DIAGNOSIS: There are two conditions dealt with here: Cushings (PPID) and Insulin Resistance (IR). These are two separate issues that share some overlapping symptoms. An equine may be either PPID or IR, neither or both. While increasing age is the greatest risk factor for developing PPID, IR can appear at any age and may have a genetic component. Blood work is used for diagnosis as well as monitoring the level of control of each.

PPID is diagnosed using the Endogenous ACTH test, while IR is diagnosed by testing non-fasting insulin and glucose.

The fat-derived hormone leptin is also usually abnormally elevated in insulin resistance but because there are many other things which can lower or increase leptin ECIR is not recommending routine testing for this hormone. Leptin is the hormone that says "stop eating".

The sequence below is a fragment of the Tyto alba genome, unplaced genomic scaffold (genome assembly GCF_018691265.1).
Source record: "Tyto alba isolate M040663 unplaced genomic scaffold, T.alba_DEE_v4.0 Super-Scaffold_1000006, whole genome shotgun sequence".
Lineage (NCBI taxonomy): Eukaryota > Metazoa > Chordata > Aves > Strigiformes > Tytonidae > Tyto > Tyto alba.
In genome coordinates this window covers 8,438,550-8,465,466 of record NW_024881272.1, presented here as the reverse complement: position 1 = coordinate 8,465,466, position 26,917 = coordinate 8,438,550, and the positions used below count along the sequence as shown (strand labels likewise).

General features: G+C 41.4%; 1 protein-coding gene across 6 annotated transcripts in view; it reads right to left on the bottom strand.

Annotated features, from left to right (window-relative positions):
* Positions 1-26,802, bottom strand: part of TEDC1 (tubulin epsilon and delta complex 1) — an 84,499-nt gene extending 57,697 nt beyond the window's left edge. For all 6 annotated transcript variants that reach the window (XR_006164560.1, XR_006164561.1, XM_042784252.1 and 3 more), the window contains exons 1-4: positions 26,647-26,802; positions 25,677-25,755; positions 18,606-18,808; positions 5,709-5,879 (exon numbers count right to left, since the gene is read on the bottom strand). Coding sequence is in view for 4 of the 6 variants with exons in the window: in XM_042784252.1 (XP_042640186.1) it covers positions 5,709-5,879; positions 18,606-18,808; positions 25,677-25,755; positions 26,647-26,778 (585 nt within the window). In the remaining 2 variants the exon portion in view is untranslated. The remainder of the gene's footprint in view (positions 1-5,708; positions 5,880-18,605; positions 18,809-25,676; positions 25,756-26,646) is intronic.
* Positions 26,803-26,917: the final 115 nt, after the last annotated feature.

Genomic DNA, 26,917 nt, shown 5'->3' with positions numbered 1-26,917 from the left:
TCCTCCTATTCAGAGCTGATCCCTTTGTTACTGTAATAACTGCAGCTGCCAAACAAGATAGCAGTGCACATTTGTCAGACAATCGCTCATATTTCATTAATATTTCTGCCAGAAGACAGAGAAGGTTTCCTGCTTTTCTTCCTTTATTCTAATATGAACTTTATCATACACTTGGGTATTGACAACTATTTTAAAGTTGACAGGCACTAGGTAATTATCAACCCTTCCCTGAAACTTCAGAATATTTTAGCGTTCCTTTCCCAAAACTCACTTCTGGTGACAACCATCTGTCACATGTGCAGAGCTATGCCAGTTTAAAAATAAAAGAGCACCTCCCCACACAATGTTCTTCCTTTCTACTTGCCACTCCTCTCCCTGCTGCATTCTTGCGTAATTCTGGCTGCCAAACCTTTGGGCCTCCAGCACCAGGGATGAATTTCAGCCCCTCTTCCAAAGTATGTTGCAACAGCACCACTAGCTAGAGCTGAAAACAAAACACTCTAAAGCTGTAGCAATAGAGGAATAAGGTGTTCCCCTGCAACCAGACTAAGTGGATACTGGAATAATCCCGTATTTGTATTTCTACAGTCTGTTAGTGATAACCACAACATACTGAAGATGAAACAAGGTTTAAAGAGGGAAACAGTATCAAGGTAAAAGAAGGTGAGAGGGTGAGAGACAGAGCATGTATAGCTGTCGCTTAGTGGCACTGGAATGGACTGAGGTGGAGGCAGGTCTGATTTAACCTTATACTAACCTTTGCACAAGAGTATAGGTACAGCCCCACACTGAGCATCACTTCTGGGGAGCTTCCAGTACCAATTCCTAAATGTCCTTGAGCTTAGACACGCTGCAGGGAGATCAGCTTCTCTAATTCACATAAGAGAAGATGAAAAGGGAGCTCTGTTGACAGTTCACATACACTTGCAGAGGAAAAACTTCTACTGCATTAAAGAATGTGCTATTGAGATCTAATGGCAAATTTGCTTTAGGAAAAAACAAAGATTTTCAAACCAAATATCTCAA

In Europe, adiponectin is tested instead of leptin. Adiponectin helps regulate glucose and fat burning, and maintain insulin sensitivity. Low levels are associated with EMS. It has come to be preferred over leptin because it is not influenced by things like weight or exercise, and also because it was the only factor other than insulin levels that predicted laminitis risk

*Before calling your vet to draw blood for tests, we suggest saving time and wasted money by reading these details and then sharing them with your vet so that everyone is on the same page regarding correct testing and protocols.

*Please remember to request copies of the results of all the tests done rather than just relying on verbal information. Your vet should be able to email these to you. If you have previous test results, please include those as well. All should go in your CH, but if you are having any trouble with the CH, just post in the messages for now.